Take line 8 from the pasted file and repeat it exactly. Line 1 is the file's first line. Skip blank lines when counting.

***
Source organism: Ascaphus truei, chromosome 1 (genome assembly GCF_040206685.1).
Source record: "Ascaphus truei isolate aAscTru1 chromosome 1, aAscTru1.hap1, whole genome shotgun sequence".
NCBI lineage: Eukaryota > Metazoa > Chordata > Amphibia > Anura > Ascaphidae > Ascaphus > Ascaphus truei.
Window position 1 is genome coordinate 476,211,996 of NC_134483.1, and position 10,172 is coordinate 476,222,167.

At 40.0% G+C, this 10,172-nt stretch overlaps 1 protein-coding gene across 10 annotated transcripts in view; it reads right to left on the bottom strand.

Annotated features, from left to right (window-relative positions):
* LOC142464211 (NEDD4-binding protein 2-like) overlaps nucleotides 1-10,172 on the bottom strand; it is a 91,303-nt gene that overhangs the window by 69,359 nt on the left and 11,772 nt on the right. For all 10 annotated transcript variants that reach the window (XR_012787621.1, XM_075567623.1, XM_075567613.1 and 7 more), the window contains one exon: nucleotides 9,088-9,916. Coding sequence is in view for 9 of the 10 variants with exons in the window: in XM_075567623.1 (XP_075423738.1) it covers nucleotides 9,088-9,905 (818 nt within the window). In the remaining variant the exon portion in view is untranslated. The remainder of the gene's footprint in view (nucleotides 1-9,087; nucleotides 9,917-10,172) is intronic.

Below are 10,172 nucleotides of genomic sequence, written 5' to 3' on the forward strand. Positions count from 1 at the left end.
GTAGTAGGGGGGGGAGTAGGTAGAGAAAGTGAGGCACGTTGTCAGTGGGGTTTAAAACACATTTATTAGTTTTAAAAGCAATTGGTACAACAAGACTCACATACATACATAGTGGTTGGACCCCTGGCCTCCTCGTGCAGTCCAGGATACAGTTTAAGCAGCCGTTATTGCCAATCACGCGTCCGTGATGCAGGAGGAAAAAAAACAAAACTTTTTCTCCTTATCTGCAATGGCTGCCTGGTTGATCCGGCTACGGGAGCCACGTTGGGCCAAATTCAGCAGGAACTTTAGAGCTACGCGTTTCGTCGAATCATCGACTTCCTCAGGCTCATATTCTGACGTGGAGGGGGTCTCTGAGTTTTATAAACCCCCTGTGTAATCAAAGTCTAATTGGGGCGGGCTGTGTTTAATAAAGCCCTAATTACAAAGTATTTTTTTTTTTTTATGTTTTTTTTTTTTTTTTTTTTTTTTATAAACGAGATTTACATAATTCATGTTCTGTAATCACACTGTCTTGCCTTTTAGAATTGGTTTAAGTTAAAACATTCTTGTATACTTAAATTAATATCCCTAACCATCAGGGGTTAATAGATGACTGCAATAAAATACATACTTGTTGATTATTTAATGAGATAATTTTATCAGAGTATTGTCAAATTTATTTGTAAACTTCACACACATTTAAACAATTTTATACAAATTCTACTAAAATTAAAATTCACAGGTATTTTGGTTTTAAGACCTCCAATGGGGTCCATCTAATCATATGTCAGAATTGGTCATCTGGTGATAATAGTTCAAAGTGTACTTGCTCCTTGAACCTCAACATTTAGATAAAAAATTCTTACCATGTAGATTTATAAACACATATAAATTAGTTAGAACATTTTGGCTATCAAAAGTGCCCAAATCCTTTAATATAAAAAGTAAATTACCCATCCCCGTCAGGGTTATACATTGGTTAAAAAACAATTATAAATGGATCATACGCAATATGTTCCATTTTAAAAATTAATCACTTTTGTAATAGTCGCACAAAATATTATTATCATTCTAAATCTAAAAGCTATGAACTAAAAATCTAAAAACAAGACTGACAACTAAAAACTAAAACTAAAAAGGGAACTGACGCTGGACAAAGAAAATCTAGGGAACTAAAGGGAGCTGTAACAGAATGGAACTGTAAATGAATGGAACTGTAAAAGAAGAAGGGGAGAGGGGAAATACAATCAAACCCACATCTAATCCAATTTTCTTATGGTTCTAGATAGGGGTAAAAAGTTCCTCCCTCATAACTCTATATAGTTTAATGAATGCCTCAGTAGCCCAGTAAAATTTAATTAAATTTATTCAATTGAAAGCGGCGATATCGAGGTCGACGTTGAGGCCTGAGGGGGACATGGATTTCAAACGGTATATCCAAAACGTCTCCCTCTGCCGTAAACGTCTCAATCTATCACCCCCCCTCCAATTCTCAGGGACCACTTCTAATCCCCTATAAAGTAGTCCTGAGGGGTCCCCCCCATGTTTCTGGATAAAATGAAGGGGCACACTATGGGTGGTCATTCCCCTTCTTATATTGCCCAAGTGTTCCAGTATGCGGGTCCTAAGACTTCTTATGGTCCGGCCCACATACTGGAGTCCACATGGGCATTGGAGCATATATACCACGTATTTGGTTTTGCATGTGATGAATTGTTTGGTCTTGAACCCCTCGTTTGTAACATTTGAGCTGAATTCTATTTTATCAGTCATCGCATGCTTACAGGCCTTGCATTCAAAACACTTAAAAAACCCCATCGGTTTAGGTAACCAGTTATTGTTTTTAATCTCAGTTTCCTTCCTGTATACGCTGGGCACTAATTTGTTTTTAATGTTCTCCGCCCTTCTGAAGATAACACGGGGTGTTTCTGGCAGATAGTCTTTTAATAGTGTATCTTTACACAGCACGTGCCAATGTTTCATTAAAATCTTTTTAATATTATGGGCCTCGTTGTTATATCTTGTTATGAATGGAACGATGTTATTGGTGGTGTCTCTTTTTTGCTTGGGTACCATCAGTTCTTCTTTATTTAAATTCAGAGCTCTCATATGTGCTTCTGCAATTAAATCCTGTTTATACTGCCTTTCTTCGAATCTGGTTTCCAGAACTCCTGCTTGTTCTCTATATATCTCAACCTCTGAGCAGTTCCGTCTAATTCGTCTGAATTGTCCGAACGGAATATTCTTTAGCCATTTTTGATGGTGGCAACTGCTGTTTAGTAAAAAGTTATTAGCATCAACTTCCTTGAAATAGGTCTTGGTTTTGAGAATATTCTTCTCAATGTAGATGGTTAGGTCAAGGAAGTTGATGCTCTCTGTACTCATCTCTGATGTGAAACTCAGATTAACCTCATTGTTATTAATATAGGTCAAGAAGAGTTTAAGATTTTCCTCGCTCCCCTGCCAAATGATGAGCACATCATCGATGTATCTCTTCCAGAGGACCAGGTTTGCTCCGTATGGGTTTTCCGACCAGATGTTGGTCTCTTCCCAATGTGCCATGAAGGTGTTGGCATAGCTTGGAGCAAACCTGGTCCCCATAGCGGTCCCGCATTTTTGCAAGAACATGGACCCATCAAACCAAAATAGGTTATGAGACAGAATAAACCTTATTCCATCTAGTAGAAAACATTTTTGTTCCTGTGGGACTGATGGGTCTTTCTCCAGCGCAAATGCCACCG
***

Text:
Below are 10,172 nucleotides of genomic sequence, written 5' to 3' on the forward strand. Positions count from 1 at the left end.